Voxy.co.nz 20 March 2023

A new report from Australia highlights the significant community exposure to alcohol advertising through social media platforms.

Over a one-year period researchers observed nearly 40,000 advertisements from a subset of alcohol-related accounts on Meta platforms alone – equating to an average of 765 distinct alcohol advertisements per week.

Alcohol producers contributed the largest overall number of advertisements (27,272) followed by retailers (8,731). Most of the producer advertisements were for international brands, part of large global corporations, rather than local/domestic brands. Producers are more likely to promote their brands through video content and emotional appeal – selling glamour, fun or sophistication. Whereas retailers and venues were more likely to use imagery to promote products, prices and “buy now” options to prompt purchases.

While the report has been undertaken in Australia, Rebecca Williams (Alcohol Healthwatch Acting Executive Director) says there is no reason to think it would be any different in Aotearoa New Zealand.

“The issues relating to this exposure are wide ranging and deeply concerning. What we do know gives us grave concerns, and then there is what we don’t know,” says Williams.

As the report authors remind us, young people’s exposure to alcohol marketing has a causal link with young people starting to drink alcohol at a younger age, and drinking at riskier levels. Young people’s exposure to online alcohol marketing is associated with more positive attitudes toward alcohol, intention to drink alcohol, and increased use of alcohol products.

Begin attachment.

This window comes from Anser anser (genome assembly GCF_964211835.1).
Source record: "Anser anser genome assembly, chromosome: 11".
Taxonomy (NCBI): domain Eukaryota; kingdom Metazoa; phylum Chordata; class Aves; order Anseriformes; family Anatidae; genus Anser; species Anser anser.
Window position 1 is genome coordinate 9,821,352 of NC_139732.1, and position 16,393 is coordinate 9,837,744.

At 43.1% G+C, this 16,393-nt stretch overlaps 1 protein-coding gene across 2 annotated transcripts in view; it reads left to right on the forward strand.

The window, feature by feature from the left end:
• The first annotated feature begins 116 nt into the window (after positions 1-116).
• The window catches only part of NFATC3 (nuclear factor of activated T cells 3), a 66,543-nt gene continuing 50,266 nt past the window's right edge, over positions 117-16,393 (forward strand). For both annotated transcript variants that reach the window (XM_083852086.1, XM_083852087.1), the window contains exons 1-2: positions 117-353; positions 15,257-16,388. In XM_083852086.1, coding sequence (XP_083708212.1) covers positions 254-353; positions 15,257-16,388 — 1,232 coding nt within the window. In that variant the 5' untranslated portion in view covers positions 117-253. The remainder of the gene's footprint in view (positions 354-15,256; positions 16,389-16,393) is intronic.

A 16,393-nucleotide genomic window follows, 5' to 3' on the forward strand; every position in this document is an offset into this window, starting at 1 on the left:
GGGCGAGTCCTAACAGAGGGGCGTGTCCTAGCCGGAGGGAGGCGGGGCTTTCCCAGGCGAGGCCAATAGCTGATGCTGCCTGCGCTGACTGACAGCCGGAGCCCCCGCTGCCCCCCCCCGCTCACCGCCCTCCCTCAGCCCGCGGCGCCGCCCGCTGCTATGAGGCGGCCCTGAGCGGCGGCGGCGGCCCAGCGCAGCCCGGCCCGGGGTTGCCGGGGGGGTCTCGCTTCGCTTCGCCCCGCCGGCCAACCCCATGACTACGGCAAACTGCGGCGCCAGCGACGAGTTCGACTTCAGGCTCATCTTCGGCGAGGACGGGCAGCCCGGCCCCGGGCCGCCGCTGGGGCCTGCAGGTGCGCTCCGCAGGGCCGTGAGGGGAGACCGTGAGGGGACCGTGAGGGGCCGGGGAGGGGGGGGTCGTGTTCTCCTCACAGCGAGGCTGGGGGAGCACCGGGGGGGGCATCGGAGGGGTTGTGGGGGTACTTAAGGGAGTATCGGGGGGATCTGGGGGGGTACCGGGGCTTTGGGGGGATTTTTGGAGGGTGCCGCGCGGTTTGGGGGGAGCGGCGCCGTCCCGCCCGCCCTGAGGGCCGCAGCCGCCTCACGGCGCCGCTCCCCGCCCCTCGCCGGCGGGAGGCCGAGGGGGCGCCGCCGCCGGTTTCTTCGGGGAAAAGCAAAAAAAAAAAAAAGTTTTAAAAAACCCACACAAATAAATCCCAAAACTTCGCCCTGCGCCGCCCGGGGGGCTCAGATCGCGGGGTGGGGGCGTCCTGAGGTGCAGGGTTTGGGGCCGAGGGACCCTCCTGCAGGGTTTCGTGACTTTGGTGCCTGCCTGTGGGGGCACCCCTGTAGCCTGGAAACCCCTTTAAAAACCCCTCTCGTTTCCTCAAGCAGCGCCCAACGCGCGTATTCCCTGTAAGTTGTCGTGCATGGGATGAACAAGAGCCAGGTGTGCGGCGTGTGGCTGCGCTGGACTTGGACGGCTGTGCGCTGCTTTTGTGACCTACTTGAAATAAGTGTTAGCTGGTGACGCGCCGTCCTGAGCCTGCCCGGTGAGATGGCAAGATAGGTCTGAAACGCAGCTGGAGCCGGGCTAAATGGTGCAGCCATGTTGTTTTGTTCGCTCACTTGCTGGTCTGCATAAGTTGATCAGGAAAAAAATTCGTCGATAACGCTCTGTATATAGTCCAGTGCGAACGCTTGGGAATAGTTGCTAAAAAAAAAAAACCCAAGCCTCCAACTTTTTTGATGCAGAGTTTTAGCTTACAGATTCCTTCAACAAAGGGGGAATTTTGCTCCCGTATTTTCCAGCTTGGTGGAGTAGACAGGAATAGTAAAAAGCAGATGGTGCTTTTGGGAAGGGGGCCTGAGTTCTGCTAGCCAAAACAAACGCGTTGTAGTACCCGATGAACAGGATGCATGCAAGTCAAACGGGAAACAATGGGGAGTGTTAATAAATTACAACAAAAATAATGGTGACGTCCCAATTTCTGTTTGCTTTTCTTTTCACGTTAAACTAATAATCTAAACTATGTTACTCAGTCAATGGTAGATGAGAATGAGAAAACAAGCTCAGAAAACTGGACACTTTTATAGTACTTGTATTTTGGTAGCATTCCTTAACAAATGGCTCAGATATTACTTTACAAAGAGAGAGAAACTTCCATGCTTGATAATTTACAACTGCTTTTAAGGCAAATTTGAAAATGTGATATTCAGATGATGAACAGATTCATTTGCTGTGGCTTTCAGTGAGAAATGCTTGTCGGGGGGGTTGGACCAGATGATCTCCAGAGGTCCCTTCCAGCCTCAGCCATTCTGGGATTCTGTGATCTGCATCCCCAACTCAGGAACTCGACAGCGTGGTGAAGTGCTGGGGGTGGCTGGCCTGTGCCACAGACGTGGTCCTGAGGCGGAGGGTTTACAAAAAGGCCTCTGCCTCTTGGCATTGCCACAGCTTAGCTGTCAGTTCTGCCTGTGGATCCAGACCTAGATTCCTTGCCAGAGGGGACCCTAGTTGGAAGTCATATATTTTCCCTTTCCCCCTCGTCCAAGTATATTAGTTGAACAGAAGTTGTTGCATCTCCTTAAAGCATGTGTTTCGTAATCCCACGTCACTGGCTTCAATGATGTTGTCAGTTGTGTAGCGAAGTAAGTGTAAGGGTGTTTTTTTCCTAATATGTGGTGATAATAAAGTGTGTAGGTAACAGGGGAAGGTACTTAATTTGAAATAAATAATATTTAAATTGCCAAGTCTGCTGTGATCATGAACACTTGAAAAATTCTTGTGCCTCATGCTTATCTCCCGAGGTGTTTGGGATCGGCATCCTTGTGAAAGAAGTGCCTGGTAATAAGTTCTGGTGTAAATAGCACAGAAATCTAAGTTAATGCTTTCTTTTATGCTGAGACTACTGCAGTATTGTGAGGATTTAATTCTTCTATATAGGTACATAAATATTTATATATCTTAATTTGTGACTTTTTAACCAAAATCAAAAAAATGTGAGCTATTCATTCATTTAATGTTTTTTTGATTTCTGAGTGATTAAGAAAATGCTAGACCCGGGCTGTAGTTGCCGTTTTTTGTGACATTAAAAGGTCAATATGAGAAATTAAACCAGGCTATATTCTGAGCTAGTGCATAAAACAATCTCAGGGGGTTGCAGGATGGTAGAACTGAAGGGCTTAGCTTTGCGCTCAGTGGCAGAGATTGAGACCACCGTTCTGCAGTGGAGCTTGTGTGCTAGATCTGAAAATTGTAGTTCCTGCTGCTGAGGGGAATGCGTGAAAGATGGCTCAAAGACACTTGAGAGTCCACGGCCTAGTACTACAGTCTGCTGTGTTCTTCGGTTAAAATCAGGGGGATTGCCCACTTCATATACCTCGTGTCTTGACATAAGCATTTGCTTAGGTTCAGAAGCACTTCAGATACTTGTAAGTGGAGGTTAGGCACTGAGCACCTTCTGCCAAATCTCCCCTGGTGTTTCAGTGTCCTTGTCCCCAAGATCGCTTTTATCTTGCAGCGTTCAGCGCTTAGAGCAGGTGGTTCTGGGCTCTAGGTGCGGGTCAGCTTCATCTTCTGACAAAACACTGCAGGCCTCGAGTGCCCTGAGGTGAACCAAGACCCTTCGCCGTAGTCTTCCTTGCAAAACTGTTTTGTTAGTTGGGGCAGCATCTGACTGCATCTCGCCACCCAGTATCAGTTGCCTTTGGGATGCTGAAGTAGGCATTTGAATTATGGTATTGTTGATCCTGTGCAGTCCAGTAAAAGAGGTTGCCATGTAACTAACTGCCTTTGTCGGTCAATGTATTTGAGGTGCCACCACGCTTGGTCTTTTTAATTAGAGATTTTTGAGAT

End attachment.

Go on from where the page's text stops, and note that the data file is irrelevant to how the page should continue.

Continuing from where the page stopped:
Williams says the collective impact of alcohol marketing and sponsorship works to maintain an environment that normalises alcohol consumption, maintain our heavy drinking culture and makes is difficult for those wishing to quit or cut back on their drinking or seek help.

The report also highlights that we don’t know about the actual exposure to individuals. Williams says this advertising goes directly to the consumers via their mobile phones – targeted through the data gathered by the advertisers or platform owners on individuals – so extremely difficult to monitor. The researchers point out that leaked Meta documents indicate that they have gathered psychological insights on almost 2 million children in Australia and New Zealand to sell targeted advertising.

Alcohol is not an ordinary commodity, it is a harmful and addictive drug yet these advertisers are given free rein to expose children and young people with marketing content that harms them. The need for Government action to put an end to meaningless restrictions and industry self-regulation of alcohol advertising and introduce comprehensive restrictions has never been more pressing.

Report- is available here 

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